Mommy, My Mouth is Hurting.

My husband had just headed to the convenience store two minutes up the road and I was settling down, ready for a peaceful end to a long day.

My three year old son, Joshua, shuffled into my bedroom, climbed onto the bed and snuggled up next to me. I opened YouTube to catch up on one of our favorite channels when he said, “Mommy, my mouth is hurting.”

Whenever I hear this line I tend to overreact. A hurt mouth is a huge cause for concern  when we have discovered three allergies through the course of introducing foods to Joshua. All were surprising and most undetectable at first.

Peanuts.

We honestly had no idea. He had eaten some peanut butter crackers around nine or ten months old and eaten the chicken at Chic-Fil-A without any troubling signs. I nor Ben have any allergies and thought nothing of offering him a bite of a peanut butter sandwich.

It was Memorial Day, Joshua had just turned 1. His face began swelling immediately. He cried. Vomited. We jumped into the car so fast and sped to the urgent care in town praying it wasn’t as severe as it looked. His face was nearly unrecognizable.

The swelling was already receding in the eight minute drive to the emergency room so we opted to purchase a bottle of Benadryl from the pharmacy and let him sleep it off.

Okay, peanuts. Let’s avoid those.

Next was lentils.

I had bought a bag of split peas to make a batch of soup (don’t judge me, I love it and I don’t care what it looks like!) and also a bag of lentils to try those out, too.

Josh loved pinto beans and I thought lentils would be a great source of vitamins for him as well.

He did love the lentils. Until the tell-tale signs of an allergic reaction began spreading across his face.

This one did not seem as severe as the peanuts. He didn’t cry or vomit and the swelling was more subtle. I gave him the Benadryl and felt my grey hair inch closer to the surface of my scalp.

And then there were cashews.

When we were staying with family, Josh walked into the room with that swollen face I had come to dread. The problem, now, is I didn’t know what he had ingested. We found that some of the younger children had gotten into shelled peanuts and our best conclusion was he had found one on the ground and eaten it.

We had epi-pens now, but didn’t see a cause to use them. Benadryl to the rescue yet again.

When we got home I discovered what he’d really eaten.

They were out of chocolate Almond milk at H-E-B but they did have Almond & Cashew milk. Great! I thought. Josh hasn’t been allergic to tree nuts, just legumes, I’ll just get this one.

Not great.

It seemed he barely touched the liquid to his lips before they doubled in size and the inside of his mouth was dotted with white blisters.

I remembered, now, the cashew dessert Ben’s aunt had prepared while we were visiting and realized Josh had surely eaten some.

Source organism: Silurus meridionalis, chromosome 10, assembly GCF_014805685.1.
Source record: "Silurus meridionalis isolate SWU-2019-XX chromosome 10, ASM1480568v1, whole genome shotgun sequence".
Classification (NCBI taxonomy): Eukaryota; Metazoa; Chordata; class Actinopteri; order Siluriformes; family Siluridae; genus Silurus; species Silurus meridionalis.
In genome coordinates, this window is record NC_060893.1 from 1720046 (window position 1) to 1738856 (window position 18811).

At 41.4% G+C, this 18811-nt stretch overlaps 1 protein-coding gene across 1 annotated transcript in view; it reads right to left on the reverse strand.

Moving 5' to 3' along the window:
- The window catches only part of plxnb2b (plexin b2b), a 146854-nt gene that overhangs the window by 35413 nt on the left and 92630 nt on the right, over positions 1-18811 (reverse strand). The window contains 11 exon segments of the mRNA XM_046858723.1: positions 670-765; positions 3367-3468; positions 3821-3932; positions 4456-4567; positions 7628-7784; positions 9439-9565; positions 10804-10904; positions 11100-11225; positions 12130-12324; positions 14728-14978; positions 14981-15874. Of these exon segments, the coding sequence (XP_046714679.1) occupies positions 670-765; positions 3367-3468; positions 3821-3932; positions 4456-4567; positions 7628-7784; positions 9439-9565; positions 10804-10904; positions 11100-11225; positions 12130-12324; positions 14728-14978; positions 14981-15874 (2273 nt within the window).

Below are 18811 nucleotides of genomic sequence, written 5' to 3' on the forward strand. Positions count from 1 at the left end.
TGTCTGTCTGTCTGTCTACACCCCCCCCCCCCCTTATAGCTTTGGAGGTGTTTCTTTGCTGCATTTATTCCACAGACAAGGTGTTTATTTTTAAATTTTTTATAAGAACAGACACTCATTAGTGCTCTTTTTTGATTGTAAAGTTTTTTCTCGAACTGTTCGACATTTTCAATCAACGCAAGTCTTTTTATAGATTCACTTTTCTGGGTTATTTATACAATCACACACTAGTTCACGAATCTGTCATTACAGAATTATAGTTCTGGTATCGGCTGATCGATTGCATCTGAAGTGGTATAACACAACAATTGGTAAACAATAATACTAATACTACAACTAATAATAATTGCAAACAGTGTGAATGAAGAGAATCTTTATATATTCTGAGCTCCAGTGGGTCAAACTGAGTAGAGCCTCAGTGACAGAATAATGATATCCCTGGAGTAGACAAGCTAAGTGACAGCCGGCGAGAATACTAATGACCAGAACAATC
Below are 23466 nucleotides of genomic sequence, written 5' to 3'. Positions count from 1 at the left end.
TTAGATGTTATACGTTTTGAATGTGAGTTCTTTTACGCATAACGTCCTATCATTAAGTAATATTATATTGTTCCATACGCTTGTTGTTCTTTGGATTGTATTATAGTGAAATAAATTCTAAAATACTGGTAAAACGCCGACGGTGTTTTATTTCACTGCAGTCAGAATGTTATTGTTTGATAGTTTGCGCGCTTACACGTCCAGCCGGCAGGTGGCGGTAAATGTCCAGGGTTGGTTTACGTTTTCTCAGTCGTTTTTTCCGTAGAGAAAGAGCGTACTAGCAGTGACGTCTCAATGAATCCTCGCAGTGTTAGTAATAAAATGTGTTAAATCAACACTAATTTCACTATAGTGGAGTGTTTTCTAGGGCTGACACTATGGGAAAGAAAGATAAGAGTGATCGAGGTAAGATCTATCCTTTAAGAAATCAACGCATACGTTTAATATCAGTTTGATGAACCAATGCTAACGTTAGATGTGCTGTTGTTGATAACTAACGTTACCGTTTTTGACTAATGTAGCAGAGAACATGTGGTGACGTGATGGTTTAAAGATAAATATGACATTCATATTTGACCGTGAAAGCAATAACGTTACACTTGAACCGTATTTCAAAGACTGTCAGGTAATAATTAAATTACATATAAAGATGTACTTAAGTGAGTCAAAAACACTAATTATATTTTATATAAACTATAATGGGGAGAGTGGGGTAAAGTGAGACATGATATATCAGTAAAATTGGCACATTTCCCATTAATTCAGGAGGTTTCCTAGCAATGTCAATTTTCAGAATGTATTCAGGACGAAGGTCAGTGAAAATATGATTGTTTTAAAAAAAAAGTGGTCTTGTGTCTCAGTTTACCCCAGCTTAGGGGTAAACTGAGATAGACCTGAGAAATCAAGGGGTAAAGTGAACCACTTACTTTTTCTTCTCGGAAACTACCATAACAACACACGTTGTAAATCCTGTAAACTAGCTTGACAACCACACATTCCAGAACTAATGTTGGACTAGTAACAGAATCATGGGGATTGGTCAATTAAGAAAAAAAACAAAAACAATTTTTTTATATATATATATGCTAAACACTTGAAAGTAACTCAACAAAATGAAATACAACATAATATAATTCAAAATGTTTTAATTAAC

I cried this time. About 3% of babies develop a peanut allergy but it is extremely rare to have 3 severe food allergies. I began to understand I was wading into dangerous waters far more serious than peanuts and lentils. I resolved to not introduce any new nuts or legumes and stick to what I knew was safe.

And then there were four.

The night I was describing before is the night we had to add chickpeas to the list. And this one was really a kicker. We’ve eaten chickpeas countless times in Josh’s three years of life. In salads, as hummus, simply warmed with butter. There had been no indication of an allergy.

Until Josh said to me, “Mommy, my mouth is hurting.”

I immediately had him open his mouth and stick out his tongue so I could examine it. I didn’t see any swelling or blisters, but could clearly tell my child was unwell.

He was becoming more panicky, now. “Mommy, it hurts. My mouth hurts!”

Ben had taken the car that I had the Benadryl in it from my forgetting to bring it inside. I called him and tried to relay the need for him to come home as fast as he could without conveying too much panic. I yanked out the epi-pen ready to use it if the situation warranted.

But I heard an engine rev and a spray of gravel.

That’s about the moment Josh vomited all over the entry rug.

“Mommy, I just want to go lay down in my bed.”

“I know, baby. Drink this first,” I said, snatching the Benadryl from Ben’s hand and measuring out the dose. He complied and reached out his tired arms for me to hold him.

I did. I cuddled him for the next hour monitoring his breathing and welts, so reluctant to let him go to bed alone with this issue I knew so little about that was just getting worse.

There is no real uplifting message here for you guys about the lessons I’ve learned through this experience.

I have no idea if I’m doing things right or wrong. I have no idea how to be comfortable allowing him in other people’s care. Tears stream down my face as I think about how small a mistake or unknown possibility has to occur to produce a tragedy.

I’ll tell you this, I will be reading. I will be learning and researching in order to do what I can to help and protect him without shielding him from all life’s possibilities.

And, ultimately, I know he is in God’s hands and I trust the prayers of protection I pray over him will have to be enough to cover what my humanity cannot.

If you know anyone with food allergies or have a child of your own suffering with them, I welcome your knowledge and experience as I wade through this trial by fire with my precious son.

 

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This is swelling from a yellow jacket sting which Josh also seems allergic to. Along with cats.

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